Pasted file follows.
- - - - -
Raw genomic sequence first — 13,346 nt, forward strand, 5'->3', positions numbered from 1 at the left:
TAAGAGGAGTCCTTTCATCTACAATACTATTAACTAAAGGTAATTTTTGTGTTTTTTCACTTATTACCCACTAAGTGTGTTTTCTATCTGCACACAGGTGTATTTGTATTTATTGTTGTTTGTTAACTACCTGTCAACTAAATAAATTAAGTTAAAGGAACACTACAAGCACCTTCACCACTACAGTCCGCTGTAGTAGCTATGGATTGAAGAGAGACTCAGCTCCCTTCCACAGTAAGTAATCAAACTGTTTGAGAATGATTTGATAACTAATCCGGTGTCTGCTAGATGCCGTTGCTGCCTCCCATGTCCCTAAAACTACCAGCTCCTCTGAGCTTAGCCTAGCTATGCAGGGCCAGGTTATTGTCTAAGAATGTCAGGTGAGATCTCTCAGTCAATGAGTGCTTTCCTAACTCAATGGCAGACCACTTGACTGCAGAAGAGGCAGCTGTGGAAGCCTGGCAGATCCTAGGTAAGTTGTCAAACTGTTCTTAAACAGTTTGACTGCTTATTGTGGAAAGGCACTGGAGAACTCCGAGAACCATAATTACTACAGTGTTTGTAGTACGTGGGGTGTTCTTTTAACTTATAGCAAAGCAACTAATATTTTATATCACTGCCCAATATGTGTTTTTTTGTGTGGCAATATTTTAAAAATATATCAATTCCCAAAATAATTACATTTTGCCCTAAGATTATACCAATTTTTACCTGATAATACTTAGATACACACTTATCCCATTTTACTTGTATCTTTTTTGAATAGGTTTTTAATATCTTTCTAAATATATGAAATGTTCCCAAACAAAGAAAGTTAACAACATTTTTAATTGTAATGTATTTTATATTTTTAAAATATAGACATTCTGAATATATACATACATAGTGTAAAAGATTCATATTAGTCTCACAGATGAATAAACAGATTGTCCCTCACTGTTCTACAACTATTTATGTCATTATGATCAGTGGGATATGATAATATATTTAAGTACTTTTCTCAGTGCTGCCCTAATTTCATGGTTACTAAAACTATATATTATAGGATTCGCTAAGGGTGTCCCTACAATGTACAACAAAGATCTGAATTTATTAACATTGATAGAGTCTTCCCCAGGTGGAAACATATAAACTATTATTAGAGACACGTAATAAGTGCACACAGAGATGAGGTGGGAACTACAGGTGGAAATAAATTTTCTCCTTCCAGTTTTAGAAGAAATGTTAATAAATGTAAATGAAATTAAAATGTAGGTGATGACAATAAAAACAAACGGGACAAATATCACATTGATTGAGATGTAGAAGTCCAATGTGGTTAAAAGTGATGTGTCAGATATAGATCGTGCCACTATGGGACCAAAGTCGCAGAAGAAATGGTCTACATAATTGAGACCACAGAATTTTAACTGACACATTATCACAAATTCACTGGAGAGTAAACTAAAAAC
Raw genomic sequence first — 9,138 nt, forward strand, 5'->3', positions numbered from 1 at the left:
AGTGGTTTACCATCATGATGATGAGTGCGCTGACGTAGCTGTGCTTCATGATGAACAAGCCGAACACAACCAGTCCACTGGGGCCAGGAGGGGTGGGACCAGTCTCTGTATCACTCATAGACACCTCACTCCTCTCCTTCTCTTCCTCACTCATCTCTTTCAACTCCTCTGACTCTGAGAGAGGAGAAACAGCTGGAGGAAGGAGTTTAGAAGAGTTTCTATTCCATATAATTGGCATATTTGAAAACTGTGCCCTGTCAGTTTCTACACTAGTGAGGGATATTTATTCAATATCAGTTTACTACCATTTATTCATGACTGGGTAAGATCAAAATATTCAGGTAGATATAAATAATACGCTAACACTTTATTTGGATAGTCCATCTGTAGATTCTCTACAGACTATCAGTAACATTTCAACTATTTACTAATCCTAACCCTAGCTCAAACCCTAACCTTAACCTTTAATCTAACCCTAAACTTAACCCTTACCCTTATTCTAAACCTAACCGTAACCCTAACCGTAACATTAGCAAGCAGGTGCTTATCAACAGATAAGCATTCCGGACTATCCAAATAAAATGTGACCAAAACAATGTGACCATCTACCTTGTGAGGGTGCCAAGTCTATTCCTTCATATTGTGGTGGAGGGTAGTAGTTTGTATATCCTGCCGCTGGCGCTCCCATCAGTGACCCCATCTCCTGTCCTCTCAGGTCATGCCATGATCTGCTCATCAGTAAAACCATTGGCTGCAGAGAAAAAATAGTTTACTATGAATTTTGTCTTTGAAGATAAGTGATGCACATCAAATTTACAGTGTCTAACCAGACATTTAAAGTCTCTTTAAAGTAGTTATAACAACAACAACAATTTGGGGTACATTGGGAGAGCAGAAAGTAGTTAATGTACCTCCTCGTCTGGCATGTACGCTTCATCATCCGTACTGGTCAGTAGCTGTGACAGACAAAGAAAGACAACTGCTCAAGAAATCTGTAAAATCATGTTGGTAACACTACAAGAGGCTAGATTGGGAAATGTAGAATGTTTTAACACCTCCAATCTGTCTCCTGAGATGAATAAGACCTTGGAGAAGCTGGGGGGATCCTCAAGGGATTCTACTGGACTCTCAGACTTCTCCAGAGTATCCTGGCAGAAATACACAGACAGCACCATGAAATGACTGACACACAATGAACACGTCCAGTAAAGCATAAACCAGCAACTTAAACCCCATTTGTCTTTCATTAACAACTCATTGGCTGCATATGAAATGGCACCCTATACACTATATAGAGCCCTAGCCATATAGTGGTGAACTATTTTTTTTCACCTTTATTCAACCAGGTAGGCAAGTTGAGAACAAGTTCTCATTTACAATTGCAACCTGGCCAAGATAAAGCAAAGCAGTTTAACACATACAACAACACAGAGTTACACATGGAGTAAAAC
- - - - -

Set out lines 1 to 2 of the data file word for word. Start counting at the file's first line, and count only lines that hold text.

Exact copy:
Raw genomic sequence first — 13,346 nt, forward strand, 5'->3', positions numbered from 1 at the left:
TAAGAGGAGTCCTTTCATCTACAATACTATTAACTAAAGGTAATTTTTGTGTTTTTTCACTTATTACCCACTAAGTGTGTTTTCTATCTGCACACAGGTGTATTTGTATTTATTGTTGTTTGTTAACTACCTGTCAACTAAATAAATTAAGTTAAAGGAACACTACAAGCACCTTCACCACTACAGTCCGCTGTAGTAGCTATGGATTGAAGAGAGACTCAGCTCCCTTCCACAGTAAGTAATCAAACTGTTTGAGAATGATTTGATAACTAATCCGGTGTCTGCTAGATGCCGTTGCTGCCTCCCATGTCCCTAAAACTACCAGCTCCTCTGAGCTTAGCCTAGCTATGCAGGGCCAGGTTATTGTCTAAGAATGTCAGGTGAGATCTCTCAGTCAATGAGTGCTTTCCTAACTCAATGGCAGACCACTTGACTGCAGAAGAGGCAGCTGTGGAAGCCTGGCAGATCCTAGGTAAGTTGTCAAACTGTTCTTAAACAGTTTGACTGCTTATTGTGGAAAGGCACTGGAGAACTCCGAGAACCATAATTACTACAGTGTTTGTAGTACGTGGGGTGTTCTTTTAACTTATAGCAAAGCAACTAATATTTTATATCACTGCCCAATATGTGTTTTTTTGTGTGGCAATATTTTAAAAATATATCAATTCCCAAAATAATTACATTTTGCCCTAAGATTATACCAATTTTTACCTGATAATACTTAGATACACACTTATCCCATTTTACTTGTATCTTTTTTGAATAGGTTTTTAATATCTTTCTAAATATATGAAATGTTCCCAAACAAAGAAAGTTAACAACATTTTTAATTGTAATGTATTTTATATTTTTAAAATATAGACATTCTGAATATATACATACATAGTGTAAAAGATTCATATTAGTCTCACAGATGAATAAACAGATTGTCCCTCACTGTTCTACAACTATTTATGTCATTATGATCAGTGGGATATGATAATATATTTAAGTACTTTTCTCAGTGCTGCCCTAATTTCATGGTTACTAAAACTATATATTATAGGATTCGCTAAGGGTGTCCCTACAATGTACAACAAAGATCTGAATTTATTAACATTGATAGAGTCTTCCCCAGGTGGAAACATATAAACTATTATTAGAGACACGTAATAAGTGCACACAGAGATGAGGTGGGAACTACAGGTGGAAATAAATTTTCTCCTTCCAGTTTTAGAAGAAATGTTAATAAATGTAAATGAAATTAAAATGTAGGTGATGACAATAAAAACAAACGGGACAAATATCACATTGATTGAGATGTAGAAGTCCAATGTGGTTAAAAGTGATGTGTCAGATATAGATCGTGCCACTATGGGACCAAAGTCGCAGAAGAAATGGTCTACATAATTGAGACCACAGAATTTTAACTGACACATTATCACAAATTCACTGGAGAGTAAACTAAAAAC